I have a client who has a small law firm that, until recently, consisted of herself, a part-time assistant, and me, her contract bookkeeper. With the advent of our county’s shelter-in-place orders about three weeks ago, her business slowed to a crawl. The courthouse wasn’t open for hearings or trials. Previously scheduled ones needed to be re-configured as teleconferences. Current cases were on hold. No new clients were calling, and she laid off her assistant.
When the assistant was still working, I worked there two mornings a week. After she was laid off, I continued working two mornings a week but was more flexible about which mornings. There was also less work, so my scheduled two hours for each visit became an hour.
The office is small. I work at a desk in a corner of a cramped lobby. The attorney has an office in the only other full room in the space. Behind and to the side of my desk is a hallway that contains the copier, a tiny refrigerator, and some supply shelves. At the end of that short hallway is the bathroom.
On Monday, April 6, I arrived at the office before the attorney. I retrieved the mail from an outside box, opened and reviewed it, and checked emails before she appeared in an unpleasant mood, retiring immediately to her office to work on the stimulus program’s small business loan — one of the reasons, if not the reason, for her prickly mood.
Hearing her cursing as she struggled through the loan application, I hurried to confirm I had nothing pressing to do so I could escape the disquieting environment.
Sticking my head in her office door, I said, “I really don’t have much to do. Think I’ll leave. I’m not coming back the rest of this week unless you text that you need me.”
“Okay, check with me on Friday, “ was her reply.
On Friday, I texted. Her response was that she didn’t need me but she asked that I come in on Monday to print checks that she expected to need.
Today was that Monday. I went to her office, arriving later than normal but still, she wasn’t there.
I retrieved and opened the mail, laying hers on her desk and setting aside bills I needed to pay and client costs to process. I checked emails and printed one.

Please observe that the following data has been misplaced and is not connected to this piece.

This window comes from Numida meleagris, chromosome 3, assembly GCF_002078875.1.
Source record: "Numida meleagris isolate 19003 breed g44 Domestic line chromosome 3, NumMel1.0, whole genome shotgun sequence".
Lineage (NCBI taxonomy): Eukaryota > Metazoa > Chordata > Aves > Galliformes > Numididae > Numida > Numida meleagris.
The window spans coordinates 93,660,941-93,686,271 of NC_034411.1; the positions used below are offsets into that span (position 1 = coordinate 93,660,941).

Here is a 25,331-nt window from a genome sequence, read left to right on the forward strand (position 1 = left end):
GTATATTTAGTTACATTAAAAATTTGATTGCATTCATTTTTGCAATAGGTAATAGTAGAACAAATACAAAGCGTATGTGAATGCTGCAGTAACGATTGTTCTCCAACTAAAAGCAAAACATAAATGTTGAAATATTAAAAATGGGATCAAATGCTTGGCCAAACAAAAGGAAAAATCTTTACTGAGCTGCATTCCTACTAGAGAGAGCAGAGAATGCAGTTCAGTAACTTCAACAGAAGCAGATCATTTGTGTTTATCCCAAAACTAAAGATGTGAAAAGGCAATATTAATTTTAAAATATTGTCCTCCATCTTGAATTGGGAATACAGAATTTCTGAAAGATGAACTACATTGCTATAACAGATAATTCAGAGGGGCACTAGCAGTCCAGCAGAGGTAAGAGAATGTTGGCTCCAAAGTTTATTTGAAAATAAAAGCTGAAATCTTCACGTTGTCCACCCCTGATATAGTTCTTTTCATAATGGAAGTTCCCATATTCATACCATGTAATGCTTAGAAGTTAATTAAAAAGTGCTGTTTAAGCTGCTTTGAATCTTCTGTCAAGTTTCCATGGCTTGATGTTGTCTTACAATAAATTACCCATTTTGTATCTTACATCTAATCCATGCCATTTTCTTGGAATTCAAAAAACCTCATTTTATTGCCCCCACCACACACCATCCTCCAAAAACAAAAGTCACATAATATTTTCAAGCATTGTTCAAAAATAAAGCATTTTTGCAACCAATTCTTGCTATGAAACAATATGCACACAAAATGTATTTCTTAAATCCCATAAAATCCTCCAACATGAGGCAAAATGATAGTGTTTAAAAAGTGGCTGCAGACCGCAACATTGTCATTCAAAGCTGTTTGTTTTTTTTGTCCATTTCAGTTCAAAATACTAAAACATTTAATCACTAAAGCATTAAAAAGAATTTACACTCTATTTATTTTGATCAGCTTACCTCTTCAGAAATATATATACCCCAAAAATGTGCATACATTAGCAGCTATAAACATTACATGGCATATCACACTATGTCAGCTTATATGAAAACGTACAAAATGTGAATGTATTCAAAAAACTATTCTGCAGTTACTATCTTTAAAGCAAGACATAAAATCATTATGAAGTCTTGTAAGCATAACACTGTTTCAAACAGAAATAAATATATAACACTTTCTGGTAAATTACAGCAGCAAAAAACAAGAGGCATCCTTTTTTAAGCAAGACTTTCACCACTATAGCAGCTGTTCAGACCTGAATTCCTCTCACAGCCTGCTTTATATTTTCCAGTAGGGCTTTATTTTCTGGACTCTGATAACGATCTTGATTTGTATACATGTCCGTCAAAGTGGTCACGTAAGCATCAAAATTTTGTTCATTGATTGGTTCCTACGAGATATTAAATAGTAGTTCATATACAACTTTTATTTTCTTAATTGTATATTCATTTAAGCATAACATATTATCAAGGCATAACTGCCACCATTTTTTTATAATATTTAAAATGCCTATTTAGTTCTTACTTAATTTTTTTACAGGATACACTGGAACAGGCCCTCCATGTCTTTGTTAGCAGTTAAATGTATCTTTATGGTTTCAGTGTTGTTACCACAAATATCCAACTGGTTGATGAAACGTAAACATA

Then, I texted her, “Are you coming to the office?”
Her reply: “No. I’m being sent for virus testing. For over a week, I’ve been having fevers with my fever going up to 101.5 last night. So I finally went ahead and called doctor and had a telemedicine appointment with her this morning. I have no other symptoms at all. But she’s sending me for testing at 1:30 today.”
No other symptoms??!! Isn’t a week-long fever enough?
Why didn’t she tell me — LAST WEEK? And, if not then, this morning before I went to the office and exposed myself?
She went on to say the results would be back in 48 hours. Really? That’s not what I’ve been reading or hearing. 72 hours, perhaps. A week, more likely.
“I’m out of here,” I texted, “Let me know results.”
I closed down my programs, turned off lights, locked the door and left. In my car, I slathered on sanitizer, called my husband, who is immune-compromised, told him to open the front door and get out of my way.
I did all the cleaning/sanitizing protocol — showering, clothes washing, shoe scrubbing, sanitizing every item that went in that office with me.
As we strategized about the situation, Ben expressed his intense anger that she would be so inconsiderate, especially knowing his health issues. I felt the same. She promised me before that she was very cautious about the virus and was cleaning phones, keyboards, desktops, light switches, and doorknobs when she left each night.
How could she be doing that and not tell me she ran a fever for more than a week?